Karnataka: the battle rages on

Harold F. Schiffman haroldfs at ccat.sas.upenn.edu
Thu May 17 13:11:08 UTC 2007

Battle rages on: Kannada vs Eng medium

Shweta Ganesh Kumar CNN-IBN

MIND YOUR LANGUAGE: The verdict on the language debate in schools is
expected to be out by the end of May.  [...] The Kannada versus English
medium school battle has been playing out since September 2006 but with a
new academic year looming ahead, a cloud of confusion has descended on
parents and schools in the state. In this web of uncertainty there are
many parents like Chidanand S who always wanted his daughter to study in
an English medium school and so he chose Bangalores Sree Saraswathi Vidya
Mandir (SSVM) for her pre-nursery education.

But the SSVM, along with more than 2,000 other schools, was derecognised
by the state government in September. This is because the SSVM was running
an English medium school while they were approved to run a Kannada medium
school. The school has been ordered to conduct classes in Kannada. When we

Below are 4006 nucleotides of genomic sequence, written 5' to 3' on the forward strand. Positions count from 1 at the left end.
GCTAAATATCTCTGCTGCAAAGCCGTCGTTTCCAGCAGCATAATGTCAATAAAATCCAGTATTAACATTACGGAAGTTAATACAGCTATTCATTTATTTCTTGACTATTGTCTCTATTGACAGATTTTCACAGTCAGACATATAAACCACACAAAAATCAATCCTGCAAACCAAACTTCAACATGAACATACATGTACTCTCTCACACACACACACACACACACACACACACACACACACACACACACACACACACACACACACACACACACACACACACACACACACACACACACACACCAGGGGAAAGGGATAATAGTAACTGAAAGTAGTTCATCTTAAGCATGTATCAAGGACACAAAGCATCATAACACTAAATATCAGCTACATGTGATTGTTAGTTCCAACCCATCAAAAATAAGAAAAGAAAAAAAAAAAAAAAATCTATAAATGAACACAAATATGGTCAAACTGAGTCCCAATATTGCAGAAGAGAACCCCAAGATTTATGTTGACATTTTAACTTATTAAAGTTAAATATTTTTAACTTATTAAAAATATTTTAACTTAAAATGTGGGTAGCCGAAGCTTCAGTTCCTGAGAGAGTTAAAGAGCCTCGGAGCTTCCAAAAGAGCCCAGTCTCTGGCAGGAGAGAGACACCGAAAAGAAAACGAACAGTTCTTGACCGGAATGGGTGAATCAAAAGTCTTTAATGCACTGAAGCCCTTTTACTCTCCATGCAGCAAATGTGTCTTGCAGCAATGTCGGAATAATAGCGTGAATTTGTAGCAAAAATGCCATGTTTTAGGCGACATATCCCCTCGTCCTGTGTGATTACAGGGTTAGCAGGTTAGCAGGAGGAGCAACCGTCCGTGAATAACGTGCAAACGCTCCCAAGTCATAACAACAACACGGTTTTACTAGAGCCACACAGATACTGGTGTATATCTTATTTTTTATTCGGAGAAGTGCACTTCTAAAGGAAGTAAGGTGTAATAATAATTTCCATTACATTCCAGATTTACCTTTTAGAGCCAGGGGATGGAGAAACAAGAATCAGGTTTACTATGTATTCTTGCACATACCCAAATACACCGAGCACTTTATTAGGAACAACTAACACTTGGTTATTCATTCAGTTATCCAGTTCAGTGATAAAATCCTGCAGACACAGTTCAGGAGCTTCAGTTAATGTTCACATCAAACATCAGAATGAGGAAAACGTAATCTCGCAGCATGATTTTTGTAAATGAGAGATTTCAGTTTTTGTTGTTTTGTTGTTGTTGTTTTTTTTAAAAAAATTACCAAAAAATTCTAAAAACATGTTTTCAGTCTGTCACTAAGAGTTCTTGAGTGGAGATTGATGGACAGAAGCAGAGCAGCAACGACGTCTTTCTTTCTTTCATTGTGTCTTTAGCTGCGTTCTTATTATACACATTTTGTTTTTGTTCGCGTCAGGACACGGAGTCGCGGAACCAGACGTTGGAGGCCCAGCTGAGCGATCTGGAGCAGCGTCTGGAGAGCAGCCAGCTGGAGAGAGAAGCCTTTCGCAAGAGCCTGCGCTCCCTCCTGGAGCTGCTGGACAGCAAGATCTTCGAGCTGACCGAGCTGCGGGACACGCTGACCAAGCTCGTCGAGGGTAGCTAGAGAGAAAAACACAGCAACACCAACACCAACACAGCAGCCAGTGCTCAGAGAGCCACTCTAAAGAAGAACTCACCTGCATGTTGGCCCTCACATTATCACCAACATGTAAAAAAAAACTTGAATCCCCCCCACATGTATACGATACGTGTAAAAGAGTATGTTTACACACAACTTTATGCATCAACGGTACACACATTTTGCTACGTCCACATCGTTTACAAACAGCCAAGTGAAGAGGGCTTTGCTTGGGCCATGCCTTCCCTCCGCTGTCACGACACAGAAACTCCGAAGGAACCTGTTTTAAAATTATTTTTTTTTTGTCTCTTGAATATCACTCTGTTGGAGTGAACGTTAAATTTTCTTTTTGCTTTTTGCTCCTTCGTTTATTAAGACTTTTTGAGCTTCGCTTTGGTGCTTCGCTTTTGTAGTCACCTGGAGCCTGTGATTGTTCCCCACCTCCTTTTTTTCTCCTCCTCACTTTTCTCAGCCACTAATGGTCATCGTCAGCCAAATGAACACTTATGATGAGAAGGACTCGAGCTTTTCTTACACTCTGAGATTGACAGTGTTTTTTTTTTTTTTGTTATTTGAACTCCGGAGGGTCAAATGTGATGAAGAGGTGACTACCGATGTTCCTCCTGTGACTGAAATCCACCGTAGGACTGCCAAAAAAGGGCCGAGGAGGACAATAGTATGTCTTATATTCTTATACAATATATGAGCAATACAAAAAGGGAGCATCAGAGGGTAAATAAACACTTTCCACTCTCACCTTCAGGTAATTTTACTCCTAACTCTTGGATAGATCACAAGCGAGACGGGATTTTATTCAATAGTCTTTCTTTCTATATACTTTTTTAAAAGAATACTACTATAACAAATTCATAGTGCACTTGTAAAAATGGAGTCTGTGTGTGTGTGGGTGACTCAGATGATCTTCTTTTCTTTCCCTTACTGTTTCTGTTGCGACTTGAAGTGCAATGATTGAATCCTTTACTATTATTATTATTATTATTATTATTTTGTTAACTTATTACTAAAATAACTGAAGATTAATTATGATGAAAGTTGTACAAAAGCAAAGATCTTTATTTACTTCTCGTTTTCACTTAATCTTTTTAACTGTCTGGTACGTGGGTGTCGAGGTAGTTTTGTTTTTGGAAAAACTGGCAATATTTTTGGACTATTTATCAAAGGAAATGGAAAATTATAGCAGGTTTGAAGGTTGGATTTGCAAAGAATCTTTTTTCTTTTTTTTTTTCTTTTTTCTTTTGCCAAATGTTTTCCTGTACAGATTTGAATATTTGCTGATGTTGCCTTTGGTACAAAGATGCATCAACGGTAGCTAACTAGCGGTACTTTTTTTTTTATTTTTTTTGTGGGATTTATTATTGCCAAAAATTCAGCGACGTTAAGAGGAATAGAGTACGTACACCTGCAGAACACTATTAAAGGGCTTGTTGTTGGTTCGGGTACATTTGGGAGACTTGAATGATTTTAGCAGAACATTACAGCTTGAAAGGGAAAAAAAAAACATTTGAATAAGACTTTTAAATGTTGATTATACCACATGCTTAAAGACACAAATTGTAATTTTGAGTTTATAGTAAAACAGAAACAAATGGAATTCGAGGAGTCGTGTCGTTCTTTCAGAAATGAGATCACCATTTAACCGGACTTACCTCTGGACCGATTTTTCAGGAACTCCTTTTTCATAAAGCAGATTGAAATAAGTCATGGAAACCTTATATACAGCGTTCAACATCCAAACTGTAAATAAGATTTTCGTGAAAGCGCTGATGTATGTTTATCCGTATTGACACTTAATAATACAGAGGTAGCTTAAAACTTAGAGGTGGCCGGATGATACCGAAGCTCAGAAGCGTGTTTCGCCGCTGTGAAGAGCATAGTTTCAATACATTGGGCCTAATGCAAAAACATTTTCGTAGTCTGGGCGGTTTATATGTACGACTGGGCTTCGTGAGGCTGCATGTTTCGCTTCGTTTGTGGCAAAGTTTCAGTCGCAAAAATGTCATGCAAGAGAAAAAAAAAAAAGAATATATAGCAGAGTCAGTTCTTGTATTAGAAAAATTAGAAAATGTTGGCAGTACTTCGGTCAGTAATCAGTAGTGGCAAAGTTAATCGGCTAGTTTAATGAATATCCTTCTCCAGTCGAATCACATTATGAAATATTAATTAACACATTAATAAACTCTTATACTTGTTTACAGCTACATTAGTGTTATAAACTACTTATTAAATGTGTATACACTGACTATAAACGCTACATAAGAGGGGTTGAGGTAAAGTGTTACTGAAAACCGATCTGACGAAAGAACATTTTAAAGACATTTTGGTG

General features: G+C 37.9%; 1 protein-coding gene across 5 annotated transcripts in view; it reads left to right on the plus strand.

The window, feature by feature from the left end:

come to a private school, it is entirely my will and wish whether I want
to admit our child to an English or Kannada medium school. This is really
confusing, Chidanand said. After derecognition, the government gave the
schools an opportunity to apply for recognition by paying a fine ranging
from Rs 25,000 to Rs 1 lakh depending on the school's location.

The Karnataka Unaided Schools' Managements Associations (KUSMA) challenged
the penalty in the High Court and got a stay, but there is confusion over
the future of lakhs of children. What do we have to do next? We are all
expecting language policy from the Karnataka High Court. Arguments are
over now and all we are expecting is a judgement, KUSMA President, GS
Sharma said. The government, on its part, insists on having Kannada as the
medium of instruction at these schools. "We will try our level best to
vacate the stay, Minister for Primary Education, Basavaraj Horatti said.
The verdict on the language debate is expected to be out by the end of
May. But till then more than three lakh students in more than 2,000
schools across the state will have to wait on tenterhooks.


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